Presentations

Dr. Dawn is available to offer various types of presentations, including presentations to agencies (e.g., schools, hospitals, community agencies) on a variety of counselling related topics. She is also available to give keynote addresses, and plan and facilitate customized professional development presentations/workshops for agencies. Below are some of the presentations she is excited to offer (click on the title for a brief description).

Deepening Therapy by Shifting Away From Content and Managing Strong Emotions in Therapy


A dynamic, interactive workshop focused on how to process heavy feelings in a session. An example would be learning how to use the SIBAM processing model and increasing the “inside awareness” to facilitate resourcing and change.




CBT Refresher


Making CBT come alive without the therapist being a "teacher".




Making Sense of Clients' Struggles


This workshop focuses on theory and practice. Here, we aim to review various counselling orientations and how to apply counselling theories to make sense of why clients are struggling; and determine what is needed for growth. Many audience members report this workshop has ample application to their work with 1:1 clients, as well as with families/couples. In addition, comments from the audience speak to how much easier it is to be a therapist if one uses process rather than rely on managing content and/or being a “teacher” in a session.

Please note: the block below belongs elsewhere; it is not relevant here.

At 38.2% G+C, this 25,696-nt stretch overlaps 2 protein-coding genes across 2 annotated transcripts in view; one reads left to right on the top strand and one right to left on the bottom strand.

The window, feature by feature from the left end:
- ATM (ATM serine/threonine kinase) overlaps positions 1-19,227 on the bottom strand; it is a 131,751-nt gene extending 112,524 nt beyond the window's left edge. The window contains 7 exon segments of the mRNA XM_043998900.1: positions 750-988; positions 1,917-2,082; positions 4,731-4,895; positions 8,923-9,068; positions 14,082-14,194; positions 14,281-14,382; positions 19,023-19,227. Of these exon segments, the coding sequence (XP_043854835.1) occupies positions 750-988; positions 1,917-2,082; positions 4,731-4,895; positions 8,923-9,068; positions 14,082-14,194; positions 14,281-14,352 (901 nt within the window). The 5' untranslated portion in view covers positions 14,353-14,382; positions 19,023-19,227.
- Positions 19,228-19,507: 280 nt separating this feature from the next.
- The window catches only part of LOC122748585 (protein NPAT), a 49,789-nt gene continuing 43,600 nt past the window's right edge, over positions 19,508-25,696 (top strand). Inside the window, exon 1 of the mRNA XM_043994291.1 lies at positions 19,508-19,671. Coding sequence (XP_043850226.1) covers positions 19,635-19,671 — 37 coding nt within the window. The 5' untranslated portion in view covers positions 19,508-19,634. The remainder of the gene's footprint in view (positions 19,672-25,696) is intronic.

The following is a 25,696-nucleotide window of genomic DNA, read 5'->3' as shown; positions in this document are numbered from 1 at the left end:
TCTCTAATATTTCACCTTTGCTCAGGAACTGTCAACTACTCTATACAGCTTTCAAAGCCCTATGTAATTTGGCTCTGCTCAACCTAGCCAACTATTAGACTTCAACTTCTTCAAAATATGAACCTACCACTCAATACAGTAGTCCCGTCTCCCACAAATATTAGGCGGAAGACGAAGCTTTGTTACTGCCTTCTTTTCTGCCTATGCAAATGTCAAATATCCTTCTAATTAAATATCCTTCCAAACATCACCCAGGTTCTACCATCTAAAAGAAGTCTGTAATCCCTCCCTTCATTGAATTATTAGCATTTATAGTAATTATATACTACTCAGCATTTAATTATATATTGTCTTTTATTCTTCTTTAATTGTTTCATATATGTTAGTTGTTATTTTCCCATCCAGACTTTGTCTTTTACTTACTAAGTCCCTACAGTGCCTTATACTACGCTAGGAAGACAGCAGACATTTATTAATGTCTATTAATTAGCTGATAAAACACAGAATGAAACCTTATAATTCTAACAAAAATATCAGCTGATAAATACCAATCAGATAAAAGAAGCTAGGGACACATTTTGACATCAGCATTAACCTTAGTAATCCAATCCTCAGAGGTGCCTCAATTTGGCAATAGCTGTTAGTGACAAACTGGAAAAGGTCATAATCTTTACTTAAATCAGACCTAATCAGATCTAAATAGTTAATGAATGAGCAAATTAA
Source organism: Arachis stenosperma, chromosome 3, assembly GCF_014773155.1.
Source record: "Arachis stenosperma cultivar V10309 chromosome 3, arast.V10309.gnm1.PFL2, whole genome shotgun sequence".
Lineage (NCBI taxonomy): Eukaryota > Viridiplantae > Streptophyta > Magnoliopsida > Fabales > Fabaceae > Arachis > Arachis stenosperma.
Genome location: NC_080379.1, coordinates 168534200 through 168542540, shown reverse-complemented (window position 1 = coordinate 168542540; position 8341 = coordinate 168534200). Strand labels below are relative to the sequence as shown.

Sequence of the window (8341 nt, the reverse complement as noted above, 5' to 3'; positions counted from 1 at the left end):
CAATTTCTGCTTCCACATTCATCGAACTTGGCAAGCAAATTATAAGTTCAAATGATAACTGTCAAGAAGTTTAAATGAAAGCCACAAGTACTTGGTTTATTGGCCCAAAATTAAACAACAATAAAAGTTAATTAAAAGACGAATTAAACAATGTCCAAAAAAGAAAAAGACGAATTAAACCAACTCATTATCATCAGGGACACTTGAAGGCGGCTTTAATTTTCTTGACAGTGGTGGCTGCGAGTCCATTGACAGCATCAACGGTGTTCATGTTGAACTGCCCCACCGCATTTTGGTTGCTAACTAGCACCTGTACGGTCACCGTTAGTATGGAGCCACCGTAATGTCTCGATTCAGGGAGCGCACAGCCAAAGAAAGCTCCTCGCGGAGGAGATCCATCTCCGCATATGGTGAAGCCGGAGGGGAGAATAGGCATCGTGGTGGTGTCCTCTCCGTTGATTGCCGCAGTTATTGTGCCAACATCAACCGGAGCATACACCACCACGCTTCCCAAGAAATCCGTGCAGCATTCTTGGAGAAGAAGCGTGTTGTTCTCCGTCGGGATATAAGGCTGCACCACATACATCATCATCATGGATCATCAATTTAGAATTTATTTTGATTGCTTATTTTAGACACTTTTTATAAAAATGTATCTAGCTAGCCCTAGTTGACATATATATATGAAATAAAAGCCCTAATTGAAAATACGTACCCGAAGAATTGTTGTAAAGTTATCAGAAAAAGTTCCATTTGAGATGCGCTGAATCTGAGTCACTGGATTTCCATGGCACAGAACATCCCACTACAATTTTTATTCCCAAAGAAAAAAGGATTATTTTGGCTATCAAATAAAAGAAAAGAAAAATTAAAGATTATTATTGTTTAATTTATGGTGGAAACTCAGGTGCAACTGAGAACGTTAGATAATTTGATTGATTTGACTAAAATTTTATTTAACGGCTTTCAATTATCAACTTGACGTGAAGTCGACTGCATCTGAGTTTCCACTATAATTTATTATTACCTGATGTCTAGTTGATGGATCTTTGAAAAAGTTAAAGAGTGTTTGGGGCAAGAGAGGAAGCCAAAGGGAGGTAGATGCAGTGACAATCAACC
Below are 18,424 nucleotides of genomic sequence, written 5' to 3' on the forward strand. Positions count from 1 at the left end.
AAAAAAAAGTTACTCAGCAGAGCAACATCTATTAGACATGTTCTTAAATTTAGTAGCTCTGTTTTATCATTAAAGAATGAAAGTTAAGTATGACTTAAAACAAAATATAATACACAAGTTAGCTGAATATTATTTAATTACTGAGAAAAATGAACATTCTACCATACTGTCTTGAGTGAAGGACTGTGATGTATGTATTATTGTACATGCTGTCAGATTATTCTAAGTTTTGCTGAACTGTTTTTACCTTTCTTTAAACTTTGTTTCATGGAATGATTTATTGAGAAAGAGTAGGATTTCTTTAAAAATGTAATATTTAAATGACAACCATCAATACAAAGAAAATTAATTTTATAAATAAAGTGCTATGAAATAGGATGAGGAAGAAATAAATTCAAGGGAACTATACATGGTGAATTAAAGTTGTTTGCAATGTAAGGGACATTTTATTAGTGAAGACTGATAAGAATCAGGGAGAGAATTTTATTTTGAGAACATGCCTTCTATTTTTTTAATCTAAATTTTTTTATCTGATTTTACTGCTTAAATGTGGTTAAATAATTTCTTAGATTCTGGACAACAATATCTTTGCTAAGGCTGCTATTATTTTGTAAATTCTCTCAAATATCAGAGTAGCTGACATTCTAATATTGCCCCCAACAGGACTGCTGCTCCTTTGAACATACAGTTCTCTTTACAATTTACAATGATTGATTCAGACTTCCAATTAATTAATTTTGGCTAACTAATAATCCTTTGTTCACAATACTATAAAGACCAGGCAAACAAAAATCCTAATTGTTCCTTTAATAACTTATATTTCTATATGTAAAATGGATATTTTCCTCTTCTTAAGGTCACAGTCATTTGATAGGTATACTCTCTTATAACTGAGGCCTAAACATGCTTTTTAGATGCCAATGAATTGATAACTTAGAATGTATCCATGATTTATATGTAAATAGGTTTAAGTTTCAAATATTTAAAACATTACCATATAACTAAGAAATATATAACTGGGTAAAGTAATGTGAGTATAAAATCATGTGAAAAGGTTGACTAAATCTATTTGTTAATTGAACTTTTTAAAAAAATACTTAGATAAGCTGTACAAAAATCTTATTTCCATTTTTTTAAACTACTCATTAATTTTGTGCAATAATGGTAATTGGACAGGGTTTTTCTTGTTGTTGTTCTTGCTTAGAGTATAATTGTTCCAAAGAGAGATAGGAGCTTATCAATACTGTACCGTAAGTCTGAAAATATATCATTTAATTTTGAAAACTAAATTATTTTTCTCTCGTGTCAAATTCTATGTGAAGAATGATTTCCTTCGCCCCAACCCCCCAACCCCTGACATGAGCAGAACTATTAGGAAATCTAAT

Filial Play Therapy


This workshop focuses on increasing the bond between the child and their parent/guardian. The content of the workshop can be curated to your agency's preference.




Who Is Driving Your Car? A Powerful Counselling Strategy Adapted From Transactional Analysis


Learn about a practical, easy-to-understand, powerful therapeutic counselling intervention that focuses on using a metaphor of a car (drawn from transactional analysis theory). This culturally adaptable tool can be used to help clients (e.g., couples, families, individuals) gain insight into how their thoughts, feelings, and actions may be contributing to their depression, anxiety, anger, or interpersonal conflict. Examples will be used to foster deeper learning of this highly effective change tool. In addition, tips and strategies will be offered on how to use this counselling intervention in a way that engages clients.




Reducing the Spiral of Anxiety: Creative and Innovative Counselling Strategies
to Treat Anxiety